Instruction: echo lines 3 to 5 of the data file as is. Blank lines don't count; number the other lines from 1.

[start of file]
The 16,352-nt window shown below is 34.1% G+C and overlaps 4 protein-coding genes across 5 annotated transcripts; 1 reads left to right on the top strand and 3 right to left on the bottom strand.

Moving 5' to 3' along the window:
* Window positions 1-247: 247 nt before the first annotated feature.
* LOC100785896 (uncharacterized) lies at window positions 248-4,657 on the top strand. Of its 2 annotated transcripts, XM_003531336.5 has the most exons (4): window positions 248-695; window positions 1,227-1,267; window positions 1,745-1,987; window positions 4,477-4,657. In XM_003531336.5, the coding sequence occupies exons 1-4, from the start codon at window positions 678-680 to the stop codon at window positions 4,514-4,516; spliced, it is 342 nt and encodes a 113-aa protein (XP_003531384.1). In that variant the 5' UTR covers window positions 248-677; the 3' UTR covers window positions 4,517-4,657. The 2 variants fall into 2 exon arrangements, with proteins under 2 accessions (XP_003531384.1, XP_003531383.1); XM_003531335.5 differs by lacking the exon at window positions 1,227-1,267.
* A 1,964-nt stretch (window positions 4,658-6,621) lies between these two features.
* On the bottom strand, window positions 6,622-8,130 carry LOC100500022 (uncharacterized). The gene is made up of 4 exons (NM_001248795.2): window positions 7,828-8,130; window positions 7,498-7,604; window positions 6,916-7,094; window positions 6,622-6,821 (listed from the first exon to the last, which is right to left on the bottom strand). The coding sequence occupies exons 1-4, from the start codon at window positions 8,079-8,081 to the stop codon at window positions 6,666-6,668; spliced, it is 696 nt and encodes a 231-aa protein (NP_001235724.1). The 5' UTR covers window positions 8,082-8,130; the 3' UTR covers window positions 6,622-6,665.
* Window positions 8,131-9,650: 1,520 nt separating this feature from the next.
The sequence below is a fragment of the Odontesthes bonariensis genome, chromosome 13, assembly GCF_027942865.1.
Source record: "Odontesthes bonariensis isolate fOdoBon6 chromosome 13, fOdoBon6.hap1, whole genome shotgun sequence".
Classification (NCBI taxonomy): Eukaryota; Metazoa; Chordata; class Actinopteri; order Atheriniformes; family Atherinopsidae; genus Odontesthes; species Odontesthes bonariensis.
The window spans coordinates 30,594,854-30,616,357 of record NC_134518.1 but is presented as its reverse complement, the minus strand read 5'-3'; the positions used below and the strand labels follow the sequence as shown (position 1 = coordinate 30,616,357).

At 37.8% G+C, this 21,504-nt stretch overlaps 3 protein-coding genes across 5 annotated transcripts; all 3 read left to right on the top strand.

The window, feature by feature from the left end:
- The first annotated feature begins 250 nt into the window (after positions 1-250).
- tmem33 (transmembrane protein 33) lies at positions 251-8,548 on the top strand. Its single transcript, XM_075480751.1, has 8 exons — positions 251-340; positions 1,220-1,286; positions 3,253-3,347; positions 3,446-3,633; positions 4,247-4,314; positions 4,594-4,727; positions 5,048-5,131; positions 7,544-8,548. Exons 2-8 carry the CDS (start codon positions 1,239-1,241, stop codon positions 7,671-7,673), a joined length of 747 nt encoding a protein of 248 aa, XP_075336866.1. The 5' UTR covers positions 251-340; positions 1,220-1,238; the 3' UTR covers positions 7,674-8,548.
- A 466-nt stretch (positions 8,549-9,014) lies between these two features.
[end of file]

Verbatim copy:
* Window positions 1-247: 247 nt before the first annotated feature.
* LOC100785896 (uncharacterized) lies at window positions 248-4,657 on the top strand. Of its 2 annotated transcripts, XM_003531336.5 has the most exons (4): window positions 248-695; window positions 1,227-1,267; window positions 1,745-1,987; window positions 4,477-4,657. In XM_003531336.5, the coding sequence occupies exons 1-4, from the start codon at window positions 678-680 to the stop codon at window positions 4,514-4,516; spliced, it is 342 nt and encodes a 113-aa protein (XP_003531384.1). In that variant the 5' UTR covers window positions 248-677; the 3' UTR covers window positions 4,517-4,657. The 2 variants fall into 2 exon arrangements, with proteins under 2 accessions (XP_003531384.1, XP_003531383.1); XM_003531335.5 differs by lacking the exon at window positions 1,227-1,267.
* A 1,964-nt stretch (window positions 4,658-6,621) lies between these two features.